Landsat has been gazing down upon Earth from space for four decades. As the next-generation LDCM satellite prepares to launch, we look at what Landsat has shown us so far.
Bird's eye view of the Bay area
To kick off this 40th anniversary gallery of images collected over the decades from NASA's Earth observation program, we might as well start with a Landsat shot that appeals to the narcissistic side of many CNET readers -- this is a view of the San Francisco Bay Area as of 2011.
As part of Landsat's 40th birthday celebration, NASA and the USGS have highlighted a handful of "earth as art" images. This one is a shot of the Richat Structure in the African country of Mauritania. It formed when a volcanic dome hardened and gradually eroded, exposing the dramatic rock layers.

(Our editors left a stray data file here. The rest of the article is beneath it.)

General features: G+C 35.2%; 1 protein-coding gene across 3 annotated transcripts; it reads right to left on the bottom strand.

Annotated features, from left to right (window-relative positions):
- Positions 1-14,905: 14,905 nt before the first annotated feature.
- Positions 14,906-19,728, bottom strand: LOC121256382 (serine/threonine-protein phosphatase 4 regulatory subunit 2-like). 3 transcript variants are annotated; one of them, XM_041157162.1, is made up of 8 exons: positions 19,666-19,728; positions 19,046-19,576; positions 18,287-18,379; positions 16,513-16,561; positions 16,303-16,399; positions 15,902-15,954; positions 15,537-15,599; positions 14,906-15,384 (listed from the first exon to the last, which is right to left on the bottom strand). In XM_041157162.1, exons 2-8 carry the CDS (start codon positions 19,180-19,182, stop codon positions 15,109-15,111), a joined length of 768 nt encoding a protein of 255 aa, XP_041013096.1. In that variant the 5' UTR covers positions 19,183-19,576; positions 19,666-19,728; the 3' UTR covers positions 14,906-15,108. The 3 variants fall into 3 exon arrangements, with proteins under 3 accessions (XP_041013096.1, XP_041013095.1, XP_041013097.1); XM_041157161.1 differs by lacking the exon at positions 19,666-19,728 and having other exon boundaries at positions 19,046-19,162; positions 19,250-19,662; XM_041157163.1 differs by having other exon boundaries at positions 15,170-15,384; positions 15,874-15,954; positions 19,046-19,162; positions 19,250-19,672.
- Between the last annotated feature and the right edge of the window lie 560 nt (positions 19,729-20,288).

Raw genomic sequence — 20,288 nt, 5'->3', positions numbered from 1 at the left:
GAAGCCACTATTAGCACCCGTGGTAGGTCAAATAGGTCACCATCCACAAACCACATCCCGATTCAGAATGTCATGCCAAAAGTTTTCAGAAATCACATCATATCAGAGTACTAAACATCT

Landsat images from the past 25 years demonstrate how Saudi Arabia has turned its arid lands green through tapping underground aquifers. Healthy vegetation appears bright green while dry vegetation appears orange. Barren soil is a dark pink, and urban areas, like the town of Tubarjal at the top of each image, have a purple hue.
Captured shortly after a massive earthquake and tsunami rocked Sendai, Japan, in 2011, this shot from Landsat shows only a portion of the damage and infiltration of the landscape made by the wave and accompanying flood waters.